Yes, he is the Pastor of what has been called “the fastest growing church in America.”
Yes, his video series is captivating and visibly stunning.
Yes, his unique preaching style is charismatic and attention-grabbing.
But do we need to believe everything he says?
Actually, the flood of media attention began prior to the book’s release as it spurred an onslaught of controversy in some religious circles.
Why would there be controversy about a book which in the title itself shares a message of love’s valiant ability to conquer all? Perhaps it’s the fact that within the pages of Bell’s book, he shares his understanding on the concepts of heaven and hell in such a way that caught many people dead in their tracks.
Now I must admit, I went out and purchased Bell’s book the day it was released and read it that evening. It is a quick read, and definitely a book that allows for, if not demands, a closer second read as well. However, it isn’t necessarily that which Bell shares in his words that compels me to speak on the book. It is the vast array of conversations that are occurring around the book.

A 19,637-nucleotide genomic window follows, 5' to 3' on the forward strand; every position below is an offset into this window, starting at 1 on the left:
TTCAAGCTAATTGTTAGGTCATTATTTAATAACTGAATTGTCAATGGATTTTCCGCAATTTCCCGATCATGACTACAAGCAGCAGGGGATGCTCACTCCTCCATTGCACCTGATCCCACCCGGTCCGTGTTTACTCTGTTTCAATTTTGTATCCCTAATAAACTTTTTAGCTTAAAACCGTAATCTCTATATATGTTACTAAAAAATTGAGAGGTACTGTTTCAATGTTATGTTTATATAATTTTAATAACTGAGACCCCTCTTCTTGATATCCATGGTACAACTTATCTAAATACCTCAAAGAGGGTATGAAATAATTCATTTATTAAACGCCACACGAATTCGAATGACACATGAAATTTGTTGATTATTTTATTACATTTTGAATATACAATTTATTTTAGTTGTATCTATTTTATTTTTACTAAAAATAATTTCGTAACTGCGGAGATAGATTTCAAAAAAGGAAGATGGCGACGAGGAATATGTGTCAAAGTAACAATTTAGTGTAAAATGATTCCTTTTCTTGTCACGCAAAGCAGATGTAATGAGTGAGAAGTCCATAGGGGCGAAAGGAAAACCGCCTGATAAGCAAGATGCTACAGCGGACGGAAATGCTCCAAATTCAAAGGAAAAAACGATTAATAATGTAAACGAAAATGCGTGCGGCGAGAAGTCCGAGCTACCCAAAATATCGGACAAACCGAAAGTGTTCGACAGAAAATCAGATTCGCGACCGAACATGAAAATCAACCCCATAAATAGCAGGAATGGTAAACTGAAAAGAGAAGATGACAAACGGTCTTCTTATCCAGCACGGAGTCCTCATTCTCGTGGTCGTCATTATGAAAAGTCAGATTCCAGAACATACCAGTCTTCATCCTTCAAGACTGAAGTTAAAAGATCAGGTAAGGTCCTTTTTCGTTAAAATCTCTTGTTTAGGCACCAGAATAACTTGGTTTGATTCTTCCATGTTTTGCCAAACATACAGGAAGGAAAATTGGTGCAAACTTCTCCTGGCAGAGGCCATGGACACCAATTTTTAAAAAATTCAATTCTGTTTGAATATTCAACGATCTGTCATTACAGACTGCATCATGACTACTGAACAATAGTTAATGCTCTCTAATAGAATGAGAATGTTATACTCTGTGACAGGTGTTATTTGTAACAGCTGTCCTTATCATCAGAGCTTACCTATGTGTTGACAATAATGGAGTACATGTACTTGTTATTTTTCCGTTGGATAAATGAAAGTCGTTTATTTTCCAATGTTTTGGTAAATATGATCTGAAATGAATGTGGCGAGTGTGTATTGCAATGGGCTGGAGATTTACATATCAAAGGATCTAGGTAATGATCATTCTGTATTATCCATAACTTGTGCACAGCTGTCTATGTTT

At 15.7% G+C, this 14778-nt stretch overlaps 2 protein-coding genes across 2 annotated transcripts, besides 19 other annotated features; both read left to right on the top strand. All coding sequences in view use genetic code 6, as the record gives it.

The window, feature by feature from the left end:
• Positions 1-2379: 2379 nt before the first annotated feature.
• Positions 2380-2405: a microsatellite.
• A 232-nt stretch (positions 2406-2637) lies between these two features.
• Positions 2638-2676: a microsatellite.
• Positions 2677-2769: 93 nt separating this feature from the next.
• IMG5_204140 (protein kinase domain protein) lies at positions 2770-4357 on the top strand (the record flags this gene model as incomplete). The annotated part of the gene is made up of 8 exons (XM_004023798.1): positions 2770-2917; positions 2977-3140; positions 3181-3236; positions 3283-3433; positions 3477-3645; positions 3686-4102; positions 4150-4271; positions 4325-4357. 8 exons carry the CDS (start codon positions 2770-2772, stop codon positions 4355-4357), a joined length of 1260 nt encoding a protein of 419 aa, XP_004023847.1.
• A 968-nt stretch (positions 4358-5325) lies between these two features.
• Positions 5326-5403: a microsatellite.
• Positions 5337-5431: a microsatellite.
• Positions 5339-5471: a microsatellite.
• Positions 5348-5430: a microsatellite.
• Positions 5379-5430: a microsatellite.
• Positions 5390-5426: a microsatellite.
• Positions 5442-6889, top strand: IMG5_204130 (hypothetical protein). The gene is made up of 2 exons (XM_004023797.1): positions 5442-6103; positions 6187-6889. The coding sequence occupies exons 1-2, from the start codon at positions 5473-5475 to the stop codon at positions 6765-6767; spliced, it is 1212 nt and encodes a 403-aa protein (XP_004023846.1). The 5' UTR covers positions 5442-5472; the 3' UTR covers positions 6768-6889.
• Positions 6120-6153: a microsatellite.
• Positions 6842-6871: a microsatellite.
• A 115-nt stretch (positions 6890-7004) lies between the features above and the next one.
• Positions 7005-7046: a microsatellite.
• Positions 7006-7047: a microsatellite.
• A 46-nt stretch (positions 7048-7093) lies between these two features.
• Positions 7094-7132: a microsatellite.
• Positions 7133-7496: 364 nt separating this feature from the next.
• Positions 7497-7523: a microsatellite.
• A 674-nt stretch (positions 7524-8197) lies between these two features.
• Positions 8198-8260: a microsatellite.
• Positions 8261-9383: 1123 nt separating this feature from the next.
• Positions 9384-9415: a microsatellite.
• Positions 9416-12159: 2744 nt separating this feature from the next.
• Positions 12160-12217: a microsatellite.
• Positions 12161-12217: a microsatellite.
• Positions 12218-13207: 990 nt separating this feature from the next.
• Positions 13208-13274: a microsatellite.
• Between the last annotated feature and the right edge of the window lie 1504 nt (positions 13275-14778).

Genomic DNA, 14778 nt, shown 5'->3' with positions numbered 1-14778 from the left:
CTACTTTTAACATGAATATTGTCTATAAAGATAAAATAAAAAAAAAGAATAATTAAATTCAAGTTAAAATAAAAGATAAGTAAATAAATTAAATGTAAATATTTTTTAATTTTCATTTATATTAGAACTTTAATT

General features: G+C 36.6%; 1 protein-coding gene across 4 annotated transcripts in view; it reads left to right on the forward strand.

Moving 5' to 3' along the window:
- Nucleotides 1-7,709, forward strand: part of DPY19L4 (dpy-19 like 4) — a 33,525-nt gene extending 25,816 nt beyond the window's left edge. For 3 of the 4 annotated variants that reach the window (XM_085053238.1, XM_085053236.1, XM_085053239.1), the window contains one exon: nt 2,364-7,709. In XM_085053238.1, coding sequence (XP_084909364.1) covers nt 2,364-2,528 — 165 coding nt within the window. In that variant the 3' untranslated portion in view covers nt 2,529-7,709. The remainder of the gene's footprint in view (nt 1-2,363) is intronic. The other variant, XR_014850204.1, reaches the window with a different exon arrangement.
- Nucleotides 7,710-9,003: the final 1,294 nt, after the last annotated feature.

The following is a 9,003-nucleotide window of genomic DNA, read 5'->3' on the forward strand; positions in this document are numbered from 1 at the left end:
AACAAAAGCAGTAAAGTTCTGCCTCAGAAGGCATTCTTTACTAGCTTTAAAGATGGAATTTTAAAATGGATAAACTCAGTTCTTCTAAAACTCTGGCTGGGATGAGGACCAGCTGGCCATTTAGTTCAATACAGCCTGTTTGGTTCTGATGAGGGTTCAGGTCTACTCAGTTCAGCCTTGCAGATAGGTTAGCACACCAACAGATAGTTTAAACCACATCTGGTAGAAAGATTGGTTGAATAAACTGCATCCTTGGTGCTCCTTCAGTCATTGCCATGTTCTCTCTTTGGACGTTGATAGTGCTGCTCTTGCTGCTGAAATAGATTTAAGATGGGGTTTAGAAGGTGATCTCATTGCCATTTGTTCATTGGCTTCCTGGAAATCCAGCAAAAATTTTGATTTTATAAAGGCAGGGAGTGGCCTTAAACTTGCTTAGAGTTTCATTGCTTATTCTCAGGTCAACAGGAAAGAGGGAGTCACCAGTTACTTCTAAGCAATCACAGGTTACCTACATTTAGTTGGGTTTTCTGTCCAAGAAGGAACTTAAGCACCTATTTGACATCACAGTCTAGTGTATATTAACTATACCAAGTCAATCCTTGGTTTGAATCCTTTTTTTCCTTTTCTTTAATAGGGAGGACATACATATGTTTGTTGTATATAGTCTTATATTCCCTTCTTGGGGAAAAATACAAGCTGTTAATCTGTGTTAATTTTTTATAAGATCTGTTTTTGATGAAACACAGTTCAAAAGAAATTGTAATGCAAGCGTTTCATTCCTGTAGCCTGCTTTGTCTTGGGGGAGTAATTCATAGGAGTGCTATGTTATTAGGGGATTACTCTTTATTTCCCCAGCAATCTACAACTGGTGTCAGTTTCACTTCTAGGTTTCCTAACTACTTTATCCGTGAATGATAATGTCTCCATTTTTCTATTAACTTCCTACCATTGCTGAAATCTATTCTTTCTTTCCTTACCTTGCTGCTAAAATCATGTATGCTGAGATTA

As various blogs and YouTube videos emerge touting Bell as everything from a saint to a heretic, a variety of theological perspectives emerge as well. I sit back, reading these blogs and watching the videos and find a smile growing on my face.
It’s not that I was enjoying the majority of what was being said about Rob Bell, I was simply enjoying the conversation.
I’ve recently noticed in our weekly Bible Study (Taking the Bible Seriously, But Not Literally) that there is a strong desire, an evident hunger to encounter the Scriptures and get to know Jesus better.
But the desire that is stronger yet is that of being in dialogue, having conversations and sharing perspectives.
What Rob Bell has provided is an avenue for those conversations. He has opened a door for many who have held a distinct tension in their theology between the concepts of heaven and hell. And he is getting people talking.
Isn’t that what we should be doing? Not simply Christians talking with Christians … We should be having ongoing interfaith dialogues, allowing us to hear other viewpoints, share our own and learn from the experience.
Rob Bell’s book isn’t about heaven and hell. It’s about opening doors to conversation and keeping them open. Let the conversations continue.